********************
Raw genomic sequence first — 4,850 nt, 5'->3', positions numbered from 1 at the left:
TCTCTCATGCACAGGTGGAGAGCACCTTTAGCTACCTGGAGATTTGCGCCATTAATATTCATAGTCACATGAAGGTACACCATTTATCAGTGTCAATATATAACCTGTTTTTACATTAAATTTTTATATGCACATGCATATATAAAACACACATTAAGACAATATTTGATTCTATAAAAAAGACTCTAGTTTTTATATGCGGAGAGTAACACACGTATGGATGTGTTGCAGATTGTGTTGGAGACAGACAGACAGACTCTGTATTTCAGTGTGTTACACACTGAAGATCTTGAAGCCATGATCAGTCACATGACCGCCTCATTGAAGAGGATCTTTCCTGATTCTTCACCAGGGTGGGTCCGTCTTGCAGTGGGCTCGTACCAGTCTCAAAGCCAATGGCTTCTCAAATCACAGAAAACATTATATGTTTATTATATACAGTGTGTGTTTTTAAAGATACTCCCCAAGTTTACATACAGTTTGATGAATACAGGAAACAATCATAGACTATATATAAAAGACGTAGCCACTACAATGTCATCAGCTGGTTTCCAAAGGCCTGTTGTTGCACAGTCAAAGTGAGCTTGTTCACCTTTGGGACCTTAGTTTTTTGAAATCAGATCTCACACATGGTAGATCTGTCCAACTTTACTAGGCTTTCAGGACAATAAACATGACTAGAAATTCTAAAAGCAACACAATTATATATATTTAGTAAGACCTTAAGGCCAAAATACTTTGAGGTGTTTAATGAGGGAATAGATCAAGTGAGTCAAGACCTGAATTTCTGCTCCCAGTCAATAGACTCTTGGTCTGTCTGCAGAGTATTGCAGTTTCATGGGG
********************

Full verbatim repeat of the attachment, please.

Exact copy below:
Raw genomic sequence first — 4,850 nt, 5'->3', positions numbered from 1 at the left:
TCTCTCATGCACAGGTGGAGAGCACCTTTAGCTACCTGGAGATTTGCGCCATTAATATTCATAGTCACATGAAGGTACACCATTTATCAGTGTCAATATATAACCTGTTTTTACATTAAATTTTTATATGCACATGCATATATAAAACACACATTAAGACAATATTTGATTCTATAAAAAAGACTCTAGTTTTTATATGCGGAGAGTAACACACGTATGGATGTGTTGCAGATTGTGTTGGAGACAGACAGACAGACTCTGTATTTCAGTGTGTTACACACTGAAGATCTTGAAGCCATGATCAGTCACATGACCGCCTCATTGAAGAGGATCTTTCCTGATTCTTCACCAGGGTGGGTCCGTCTTGCAGTGGGCTCGTACCAGTCTCAAAGCCAATGGCTTCTCAAATCACAGAAAACATTATATGTTTATTATATACAGTGTGTGTTTTTAAAGATACTCCCCAAGTTTACATACAGTTTGATGAATACAGGAAACAATCATAGACTATATATAAAAGACGTAGCCACTACAATGTCATCAGCTGGTTTCCAAAGGCCTGTTGTTGCACAGTCAAAGTGAGCTTGTTCACCTTTGGGACCTTAGTTTTTTGAAATCAGATCTCACACATGGTAGATCTGTCCAACTTTACTAGGCTTTCAGGACAATAAACATGACTAGAAATTCTAAAAGCAACACAATTATATATATTTAGTAAGACCTTAAGGCCAAAATACTTTGAGGTGTTTAATGAGGGAATAGATCAAGTGAGTCAAGACCTGAATTTCTGCTCCCAGTCAATAGACTCTTGGTCTGTCTGCAGAGTATTGCAGTTTCATGGGG